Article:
The same kind of hubris shown by the major record labels also took its toll on the live concert business in 2004. By all accounts it was not a good year for ticket sales. The consolidation of the concert business, and the virtual monopoly held by Clear Channel Entertainment in many areas no doubt was a factor in the rapidly rising price of tickets. For many, it reached the point that seeing their favorite bands was just not worth close to $100, along with the restrictions concert audiences were being subjected to. Toward the end of the year, there was actually talk of cutting ticket prices. By the way, the year's top touring acts were Madonna, who grossed $124 million in ticket sales, Prince, Shania Twain, and Simon & Garfunkel. One of the more significant events of the year was Phish's goodbye festival in August, which attracted 58,000.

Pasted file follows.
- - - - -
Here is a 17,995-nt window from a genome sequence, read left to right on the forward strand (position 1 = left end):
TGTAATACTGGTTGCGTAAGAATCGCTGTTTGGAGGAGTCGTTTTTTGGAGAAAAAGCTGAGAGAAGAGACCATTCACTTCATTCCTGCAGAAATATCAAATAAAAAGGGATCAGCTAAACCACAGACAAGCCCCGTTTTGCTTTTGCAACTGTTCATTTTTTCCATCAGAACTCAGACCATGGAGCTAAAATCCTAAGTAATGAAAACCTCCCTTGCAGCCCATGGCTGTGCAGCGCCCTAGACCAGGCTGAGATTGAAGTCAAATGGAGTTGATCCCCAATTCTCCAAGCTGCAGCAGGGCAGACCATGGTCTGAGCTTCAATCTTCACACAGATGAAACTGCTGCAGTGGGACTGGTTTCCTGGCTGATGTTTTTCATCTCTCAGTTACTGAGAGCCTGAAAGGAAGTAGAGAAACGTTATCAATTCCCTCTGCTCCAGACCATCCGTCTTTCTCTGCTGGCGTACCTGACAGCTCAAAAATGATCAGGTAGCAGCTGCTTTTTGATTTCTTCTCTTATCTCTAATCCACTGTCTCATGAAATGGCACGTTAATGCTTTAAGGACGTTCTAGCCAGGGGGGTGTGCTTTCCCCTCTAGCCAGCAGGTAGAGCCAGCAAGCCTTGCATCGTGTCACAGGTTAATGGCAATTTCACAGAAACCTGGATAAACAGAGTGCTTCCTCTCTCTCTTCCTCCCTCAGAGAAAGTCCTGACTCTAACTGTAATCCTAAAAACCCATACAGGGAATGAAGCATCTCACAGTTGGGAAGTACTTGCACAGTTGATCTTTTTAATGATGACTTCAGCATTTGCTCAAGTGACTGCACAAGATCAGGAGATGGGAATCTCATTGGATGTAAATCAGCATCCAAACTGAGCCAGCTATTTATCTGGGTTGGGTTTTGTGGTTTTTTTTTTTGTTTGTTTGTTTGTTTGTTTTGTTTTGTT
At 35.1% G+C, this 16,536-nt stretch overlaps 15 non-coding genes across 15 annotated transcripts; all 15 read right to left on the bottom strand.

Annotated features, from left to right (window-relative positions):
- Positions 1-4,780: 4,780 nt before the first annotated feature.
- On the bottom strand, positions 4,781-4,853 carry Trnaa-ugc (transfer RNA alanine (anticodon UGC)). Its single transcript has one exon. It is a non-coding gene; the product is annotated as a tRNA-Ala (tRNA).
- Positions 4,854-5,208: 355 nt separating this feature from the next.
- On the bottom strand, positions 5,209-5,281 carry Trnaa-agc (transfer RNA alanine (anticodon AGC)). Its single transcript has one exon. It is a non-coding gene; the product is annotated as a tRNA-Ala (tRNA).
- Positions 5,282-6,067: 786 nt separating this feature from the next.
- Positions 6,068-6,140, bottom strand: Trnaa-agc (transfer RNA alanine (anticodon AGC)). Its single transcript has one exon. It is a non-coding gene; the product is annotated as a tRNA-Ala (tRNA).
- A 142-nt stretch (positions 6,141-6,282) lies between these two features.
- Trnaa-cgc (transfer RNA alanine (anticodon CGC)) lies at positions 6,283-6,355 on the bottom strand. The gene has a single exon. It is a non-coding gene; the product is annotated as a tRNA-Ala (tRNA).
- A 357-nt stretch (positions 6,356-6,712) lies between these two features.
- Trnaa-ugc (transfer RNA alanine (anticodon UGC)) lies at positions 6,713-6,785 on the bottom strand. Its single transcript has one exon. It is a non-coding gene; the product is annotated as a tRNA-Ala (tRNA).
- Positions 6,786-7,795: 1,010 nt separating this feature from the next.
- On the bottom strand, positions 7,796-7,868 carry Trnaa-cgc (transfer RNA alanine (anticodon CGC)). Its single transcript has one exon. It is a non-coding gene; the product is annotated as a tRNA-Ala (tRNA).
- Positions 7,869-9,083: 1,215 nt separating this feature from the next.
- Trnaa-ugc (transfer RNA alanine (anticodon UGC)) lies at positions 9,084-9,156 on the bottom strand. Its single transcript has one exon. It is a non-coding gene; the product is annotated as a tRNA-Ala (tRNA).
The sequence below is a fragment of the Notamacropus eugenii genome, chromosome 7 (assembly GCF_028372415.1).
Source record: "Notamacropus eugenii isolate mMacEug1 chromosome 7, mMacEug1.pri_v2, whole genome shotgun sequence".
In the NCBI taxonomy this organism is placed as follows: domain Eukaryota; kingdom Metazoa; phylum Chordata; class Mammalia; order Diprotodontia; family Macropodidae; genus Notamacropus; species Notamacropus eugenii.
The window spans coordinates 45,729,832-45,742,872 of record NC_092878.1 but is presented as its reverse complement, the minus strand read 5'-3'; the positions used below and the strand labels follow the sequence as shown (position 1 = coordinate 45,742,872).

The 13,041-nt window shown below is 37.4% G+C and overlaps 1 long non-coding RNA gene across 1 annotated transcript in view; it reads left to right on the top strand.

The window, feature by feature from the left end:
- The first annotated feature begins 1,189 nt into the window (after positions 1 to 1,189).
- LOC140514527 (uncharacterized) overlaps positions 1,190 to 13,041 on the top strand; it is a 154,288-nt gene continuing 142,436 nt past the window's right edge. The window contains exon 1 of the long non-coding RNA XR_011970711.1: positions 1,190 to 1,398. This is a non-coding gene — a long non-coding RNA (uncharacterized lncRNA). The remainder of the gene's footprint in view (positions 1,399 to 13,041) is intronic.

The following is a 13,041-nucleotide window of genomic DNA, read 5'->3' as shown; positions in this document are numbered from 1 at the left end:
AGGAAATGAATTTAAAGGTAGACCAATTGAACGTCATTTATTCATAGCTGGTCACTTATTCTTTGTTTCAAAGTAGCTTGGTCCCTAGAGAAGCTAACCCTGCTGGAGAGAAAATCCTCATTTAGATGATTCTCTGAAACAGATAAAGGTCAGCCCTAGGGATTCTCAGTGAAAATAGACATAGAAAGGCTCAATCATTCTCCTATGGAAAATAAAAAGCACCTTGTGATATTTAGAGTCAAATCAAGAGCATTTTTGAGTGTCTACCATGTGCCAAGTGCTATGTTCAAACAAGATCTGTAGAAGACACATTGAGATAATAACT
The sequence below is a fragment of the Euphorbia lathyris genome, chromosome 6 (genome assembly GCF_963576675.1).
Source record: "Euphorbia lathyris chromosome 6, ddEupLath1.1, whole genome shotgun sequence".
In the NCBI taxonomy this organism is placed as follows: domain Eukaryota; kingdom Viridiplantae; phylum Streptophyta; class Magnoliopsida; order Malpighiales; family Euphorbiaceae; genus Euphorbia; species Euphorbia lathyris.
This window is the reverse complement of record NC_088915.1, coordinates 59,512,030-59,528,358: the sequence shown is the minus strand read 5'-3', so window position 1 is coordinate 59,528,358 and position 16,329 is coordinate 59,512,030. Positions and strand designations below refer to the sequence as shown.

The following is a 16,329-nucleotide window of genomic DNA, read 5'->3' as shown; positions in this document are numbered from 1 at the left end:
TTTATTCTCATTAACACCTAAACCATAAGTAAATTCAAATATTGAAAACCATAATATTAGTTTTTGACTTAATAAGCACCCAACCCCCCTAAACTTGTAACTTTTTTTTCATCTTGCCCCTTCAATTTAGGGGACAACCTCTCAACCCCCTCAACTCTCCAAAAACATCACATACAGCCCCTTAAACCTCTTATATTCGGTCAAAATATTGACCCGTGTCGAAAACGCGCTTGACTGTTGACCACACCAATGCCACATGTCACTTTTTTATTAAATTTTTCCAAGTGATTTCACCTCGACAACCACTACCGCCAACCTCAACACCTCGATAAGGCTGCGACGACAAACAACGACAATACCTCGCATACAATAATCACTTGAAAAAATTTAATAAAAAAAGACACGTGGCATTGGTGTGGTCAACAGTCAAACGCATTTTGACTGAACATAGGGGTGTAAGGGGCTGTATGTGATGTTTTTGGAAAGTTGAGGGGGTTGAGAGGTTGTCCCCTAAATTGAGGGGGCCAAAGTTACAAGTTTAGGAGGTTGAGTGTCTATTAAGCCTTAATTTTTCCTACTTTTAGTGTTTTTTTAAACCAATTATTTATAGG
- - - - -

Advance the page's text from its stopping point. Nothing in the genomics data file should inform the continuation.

Janet Jackson's "wardrobe malfunction" at the Superbowl in January is about as far removed from Mixed Bag as one can possibly get in the music world, but it was emblematic of the schizophrenia and downright hypocrisy that the commercial media, politicians and the American public have about free speech. For me, the music being played was more upsetting for its tastelessness than the exuviation of part of Ms. Jackson's anatomy, but that's just my opinion. Nevertheless it started an unavoidable howl in the media and especially among vote-trolling politicians. Of course, as a result, the FCC had no choice but to punish CBS-TV, and it put out the word that all kinds of indecent and obscene content in the over-the-air media would be punished. Now for all its succumbing to political pressure, the FCC is in a difficult position regulating content, and it has long faced this dilemma: on the one hand, is a desire to restrict indecent content from those not wishing to see it or hear it, or children, for example. But on the other, there is the constitutionally protected right of free speech, which the FCC is reluctant to violate, in a principle known as prior-restraint. So among broadcasters for as long as I have been in the business, the principle has been, "We can't tell you what not to broadcast, but if you do air something outside the bounds, we'll go after you."